A man concerned over the welfare of his children used his cousin's identity to get a false passport to travel to America.
Wellington District Court judge Bruce Davidson described the circumstances as unusual when he sentenced Ward Brooking to five months home detention.
Brooking, 48, had pleaded guilty to making a false passport application and using the passport 12 times and an unrelated charge of theft.
He had been living illegally in America with his wife and at the end of the marriage planned to come back to New Zealand in 2004.
He become worried over his ex-wife's new relationship with someone he thought was unsuitable.
During a heated confrontation his arm was broken. Later he heard his daughter was accidentally injured and decided to go back despite being told he could not return.
Judge Davidson said a cousin sympathised with him and agreed to let him use his identity while another family member signed the form as being correct.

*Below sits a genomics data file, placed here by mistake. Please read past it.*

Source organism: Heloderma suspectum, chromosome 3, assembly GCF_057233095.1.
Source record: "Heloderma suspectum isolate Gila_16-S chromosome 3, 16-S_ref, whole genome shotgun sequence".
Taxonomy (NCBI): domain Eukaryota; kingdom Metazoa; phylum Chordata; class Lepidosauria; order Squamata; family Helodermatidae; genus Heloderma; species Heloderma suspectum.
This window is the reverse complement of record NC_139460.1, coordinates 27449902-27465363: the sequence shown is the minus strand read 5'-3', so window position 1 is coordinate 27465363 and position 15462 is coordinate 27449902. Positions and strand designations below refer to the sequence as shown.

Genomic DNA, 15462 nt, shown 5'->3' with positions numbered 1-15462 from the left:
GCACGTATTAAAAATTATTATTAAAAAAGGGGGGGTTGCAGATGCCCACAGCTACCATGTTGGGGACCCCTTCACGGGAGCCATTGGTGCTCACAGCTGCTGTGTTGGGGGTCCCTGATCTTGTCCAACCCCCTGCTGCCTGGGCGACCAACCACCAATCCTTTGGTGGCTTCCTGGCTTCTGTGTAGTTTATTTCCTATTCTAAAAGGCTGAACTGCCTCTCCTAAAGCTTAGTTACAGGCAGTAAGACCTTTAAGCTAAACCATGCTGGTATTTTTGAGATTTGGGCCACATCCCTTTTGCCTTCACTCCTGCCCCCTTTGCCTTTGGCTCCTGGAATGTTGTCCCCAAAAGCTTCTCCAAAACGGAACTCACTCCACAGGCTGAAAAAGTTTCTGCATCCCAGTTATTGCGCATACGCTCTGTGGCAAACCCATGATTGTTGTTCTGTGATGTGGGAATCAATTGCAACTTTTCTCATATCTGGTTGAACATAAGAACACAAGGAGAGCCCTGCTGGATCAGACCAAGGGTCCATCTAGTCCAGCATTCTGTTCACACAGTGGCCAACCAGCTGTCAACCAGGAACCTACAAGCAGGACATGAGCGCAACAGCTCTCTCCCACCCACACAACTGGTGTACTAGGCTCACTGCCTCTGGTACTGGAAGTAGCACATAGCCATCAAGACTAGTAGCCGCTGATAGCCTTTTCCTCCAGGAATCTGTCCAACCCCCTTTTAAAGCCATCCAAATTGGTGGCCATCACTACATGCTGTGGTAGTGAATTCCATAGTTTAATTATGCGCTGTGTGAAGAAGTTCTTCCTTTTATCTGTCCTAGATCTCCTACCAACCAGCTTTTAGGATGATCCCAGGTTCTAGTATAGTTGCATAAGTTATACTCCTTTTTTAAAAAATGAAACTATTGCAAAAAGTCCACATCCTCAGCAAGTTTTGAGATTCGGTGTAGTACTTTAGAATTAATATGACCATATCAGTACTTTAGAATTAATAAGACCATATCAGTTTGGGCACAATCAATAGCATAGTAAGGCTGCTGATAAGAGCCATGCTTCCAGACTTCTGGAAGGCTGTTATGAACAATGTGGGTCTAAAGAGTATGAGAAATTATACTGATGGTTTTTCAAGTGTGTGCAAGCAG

Brooking went back to America twice for short visits.
Later he and his children went to live in Perth, Australia and Brooking continued to use the passport over five years despite having his own legal passport.
Judge Davidson said he accepted there were stressing personal circumstances for why Brooking had gone back to America but he could not understand why he continued to use it.
He said the deception had been picked up during an Internal Affairs audit and Brooking had agreed to come back to New Zealand to sort it out.
He had left a successful business and had to bring his children back to New Zealand.
The judge also ordered him to do 140 hours community work.
Brookings' lawyer Brett Crowley said he felt his ex-wife's lifestyle was becoming more and more dangerous and desperately wanted his children in a safe environment and did not know what else he could do.
Brooking had felt compelled to return for his children and gave the cousin a $500 donation for the use of his identity.
- The Dominion Post
What do you make of the proposed conference centre/hotel for Wellington?Related story: Convention centre to get OK